StumbleUpon’s New Home Is RagingWire’s Sacramento Data Center

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An overhead view of the chiller plant at RagingWire Enterprise Solution in Sacramento, Calif.

An overhead view of the chiller plant at RagingWire Enterprise Solution in Sacramento, Calif.

StumbleUpon has selected RagingWire’s Sacramento data center campus as its new home. The fast-growing social media company is currently in the process from moving from its current data center in Silicon Valley and into RagingWire for its main production data center.

Founded in 2001, StumbleUpon touts 30 million users and 100,000 advertisers. It has fine-tuned and continues to fine-tune the art of the recommendation; something that many companies are scrambling to accomplish these days.

This is a meaningful customer win for RagingWire, both in terms of size and visibility of the client. The StumbleUpon HBase datastore is currently running across 150 servers and contains more than 12 billion rows and 50 terabytes of data.  HBase is just one of many technologies utilized in the data center environment which also houses an additional 750 servers. The datastore serves as the foundation of StumbleUpon’s discovery platform, where instead of searching the web, users “stumble” to encounter recommended content from peers, page ratings, interest mapping, and social networking.

Big-Time Database

Many StumbleUpon users have a long history of stumbles, creating a ton of information. “We have 42 billion rows just in one database, which we’re currently migrating to Aerospike. Aerospike is incredibly fast and very scalable,” said Paul Hands, Operations Director at StumbleUpon.

For those that don’t know StumbleUpon and happen to be at work right now, don’t check it out until you have some free time, because it’s a website that alters the space-time continuum so that several hours pass by in a manner of minutes. At least it feels that way. It is one of the most addictive things on the web.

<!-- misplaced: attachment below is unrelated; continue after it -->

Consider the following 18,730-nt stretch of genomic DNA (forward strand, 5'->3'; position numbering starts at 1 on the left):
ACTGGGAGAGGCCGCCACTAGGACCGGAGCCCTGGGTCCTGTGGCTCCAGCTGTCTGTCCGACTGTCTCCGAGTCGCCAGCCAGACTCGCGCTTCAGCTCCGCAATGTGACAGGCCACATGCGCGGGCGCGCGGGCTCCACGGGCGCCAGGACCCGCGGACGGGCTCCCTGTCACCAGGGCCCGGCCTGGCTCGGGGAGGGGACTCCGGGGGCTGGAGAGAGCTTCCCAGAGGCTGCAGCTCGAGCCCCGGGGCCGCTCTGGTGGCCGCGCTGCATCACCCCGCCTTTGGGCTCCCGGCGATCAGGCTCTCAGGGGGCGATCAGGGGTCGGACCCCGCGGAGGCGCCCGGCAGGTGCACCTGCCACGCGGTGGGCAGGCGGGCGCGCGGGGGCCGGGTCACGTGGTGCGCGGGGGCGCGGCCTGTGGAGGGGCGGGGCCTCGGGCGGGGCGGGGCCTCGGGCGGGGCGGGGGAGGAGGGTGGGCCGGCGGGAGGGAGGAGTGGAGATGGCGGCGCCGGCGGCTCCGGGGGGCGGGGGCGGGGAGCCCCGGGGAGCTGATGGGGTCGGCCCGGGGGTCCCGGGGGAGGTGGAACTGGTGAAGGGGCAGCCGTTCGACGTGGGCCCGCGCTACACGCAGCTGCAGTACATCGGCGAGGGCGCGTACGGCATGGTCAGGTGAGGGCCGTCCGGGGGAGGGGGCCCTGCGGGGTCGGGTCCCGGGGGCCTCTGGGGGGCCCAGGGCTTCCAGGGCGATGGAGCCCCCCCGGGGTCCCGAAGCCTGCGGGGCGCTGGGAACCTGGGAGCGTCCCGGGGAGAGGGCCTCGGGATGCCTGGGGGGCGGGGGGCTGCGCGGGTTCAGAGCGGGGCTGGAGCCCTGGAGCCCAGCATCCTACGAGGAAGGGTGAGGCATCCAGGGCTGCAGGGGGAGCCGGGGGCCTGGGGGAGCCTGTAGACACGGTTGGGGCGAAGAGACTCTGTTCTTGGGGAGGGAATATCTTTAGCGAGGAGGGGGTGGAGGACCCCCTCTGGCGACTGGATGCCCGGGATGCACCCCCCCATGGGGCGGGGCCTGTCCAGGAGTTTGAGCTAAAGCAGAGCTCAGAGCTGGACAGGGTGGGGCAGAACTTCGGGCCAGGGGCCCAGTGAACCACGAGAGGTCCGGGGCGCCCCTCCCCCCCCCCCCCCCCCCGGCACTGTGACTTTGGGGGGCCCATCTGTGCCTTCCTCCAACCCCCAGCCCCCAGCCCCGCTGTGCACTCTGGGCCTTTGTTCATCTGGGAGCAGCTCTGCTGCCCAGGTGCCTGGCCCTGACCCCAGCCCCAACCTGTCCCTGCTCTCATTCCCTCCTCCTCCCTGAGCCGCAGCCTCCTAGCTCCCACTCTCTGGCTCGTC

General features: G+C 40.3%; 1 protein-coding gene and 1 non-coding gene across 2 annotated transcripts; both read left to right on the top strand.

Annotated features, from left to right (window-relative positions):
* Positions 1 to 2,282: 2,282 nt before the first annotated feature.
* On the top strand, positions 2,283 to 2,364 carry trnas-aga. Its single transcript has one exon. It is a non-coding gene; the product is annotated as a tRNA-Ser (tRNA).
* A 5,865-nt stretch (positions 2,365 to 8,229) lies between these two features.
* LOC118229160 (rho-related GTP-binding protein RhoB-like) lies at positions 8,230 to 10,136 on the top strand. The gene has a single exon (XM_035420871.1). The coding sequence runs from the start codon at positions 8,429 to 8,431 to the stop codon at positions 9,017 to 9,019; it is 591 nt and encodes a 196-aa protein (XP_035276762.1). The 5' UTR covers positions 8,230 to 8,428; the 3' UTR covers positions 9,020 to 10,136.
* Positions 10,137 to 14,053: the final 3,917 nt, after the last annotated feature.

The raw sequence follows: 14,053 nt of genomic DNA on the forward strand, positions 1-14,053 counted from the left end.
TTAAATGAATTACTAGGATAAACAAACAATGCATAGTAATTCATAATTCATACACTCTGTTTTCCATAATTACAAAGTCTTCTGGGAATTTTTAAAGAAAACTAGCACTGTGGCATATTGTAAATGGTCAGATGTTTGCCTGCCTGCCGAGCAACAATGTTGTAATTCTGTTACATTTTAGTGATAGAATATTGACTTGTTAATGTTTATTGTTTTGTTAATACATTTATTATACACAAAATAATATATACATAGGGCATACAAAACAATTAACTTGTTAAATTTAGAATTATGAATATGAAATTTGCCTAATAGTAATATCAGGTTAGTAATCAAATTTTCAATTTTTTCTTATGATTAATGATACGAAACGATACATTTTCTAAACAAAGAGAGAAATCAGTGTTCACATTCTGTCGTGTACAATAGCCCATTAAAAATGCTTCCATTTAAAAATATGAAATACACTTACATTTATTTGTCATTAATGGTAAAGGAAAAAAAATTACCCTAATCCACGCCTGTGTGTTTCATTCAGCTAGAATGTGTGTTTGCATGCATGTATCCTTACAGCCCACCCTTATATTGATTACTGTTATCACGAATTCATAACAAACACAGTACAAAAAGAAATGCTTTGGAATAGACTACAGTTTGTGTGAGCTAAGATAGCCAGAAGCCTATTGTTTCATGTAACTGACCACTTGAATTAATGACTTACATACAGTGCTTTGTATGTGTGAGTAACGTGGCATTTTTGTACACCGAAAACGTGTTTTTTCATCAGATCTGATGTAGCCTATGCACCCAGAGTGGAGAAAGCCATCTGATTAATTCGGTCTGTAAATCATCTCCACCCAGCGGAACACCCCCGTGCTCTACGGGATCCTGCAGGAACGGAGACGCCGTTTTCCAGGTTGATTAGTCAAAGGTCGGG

Users define their interests and the service finds websites and content that it thinks they’ll enjoy. By pressing “Stumble” another page is served up. A user can stumble away for hours looking at content across a range of their interests, while giving pages the thumbs up or thumbs down. The system learns what types of sites each user likes. The longer StumbleUpon is used, the more accurately it’s able to match you up with something you’ll find interesting, but it’s pretty good at this out of the gate.

“We recommend good content, original, not seen before content,” said Hands. “We build models behind the scenes with very sophisticated recommendation technology. Because of the sheer number of sites on the internet, and the number of users, we end up with a large amount of data. We have every stumble every recorded; that’s a huge database.”

Why RagingWire?

Hands knows infrastructure from his work as a data center manager at Google. When he emphatically mentions that he was impressed with RagingWire’s Sacramento facility, it’s noteworthy.

“We spent three to four months looking at candidates,” said Hands. “The cost structure in the existing infrastructure wasn’t right, and it was inefficient infrastructure, not power dense enough for our needs.

“We spent a lot of time negotiating back and forth. We discovered Ragingwire was the only realistic choice – the pricing structure was excellent, the connectivity, state of the art design, I was blown away. RagingWire was easy to deal with, very transparent.”

StumbleUpon fielded Ragingwire with a variety of “what if” scenarios, and the company’s responses helped to seal the deal. “I’d ask stuff like ‘what happens when this generator goes out, how do you react?’ You can sense when someone’s being evasive or economical with the truth,” said Hands. “RagingWire  was upfront about everything.”

Hands says StumbleUpon wasn’t comfortable having its primary facility in an earthquake zone, which provided an additional reason to seek out an alternative.

Growing Mobile Usage

StumbleUpon is growing and profitable. Mobile usage represents a growing opportunity for the company, as it’s easy to casually stumble through webpages to kill a few minutes from time to time. “Forty percent of all our stumbles are mobile, up 25 percent from last year,” said Mike Mayzel, Director of Communications for StumbleUpon.

The company just made its first acquisition in September, a video discovery company called 5by. “It’s a very new company doing interesting things. They’re going to remain working on their app,” said Mayzel.  5by does a very similar thing to StumbleUpon in terms of recommendations, but with video. The company believes this is where advertising is moving, and where the content opportunity lies next.

It serves 30 million users but has only 70 employees. “We’re now hiring. we’re looking for people who want to live and breathe big data,” said Mayzel.

About the Author

Jason Verge is an Editor/Industry Analyst on the Data Center Knowledge team with a strong background in the data center and Web hosting industries. In the past he’s covered all things Internet Infrastructure, including cloud (IaaS, PaaS and SaaS), mass market hosting, managed hosting, enterprise IT spending trends and M&A. He writes about a range of topics at DCK, with an emphasis on cloud hosting.

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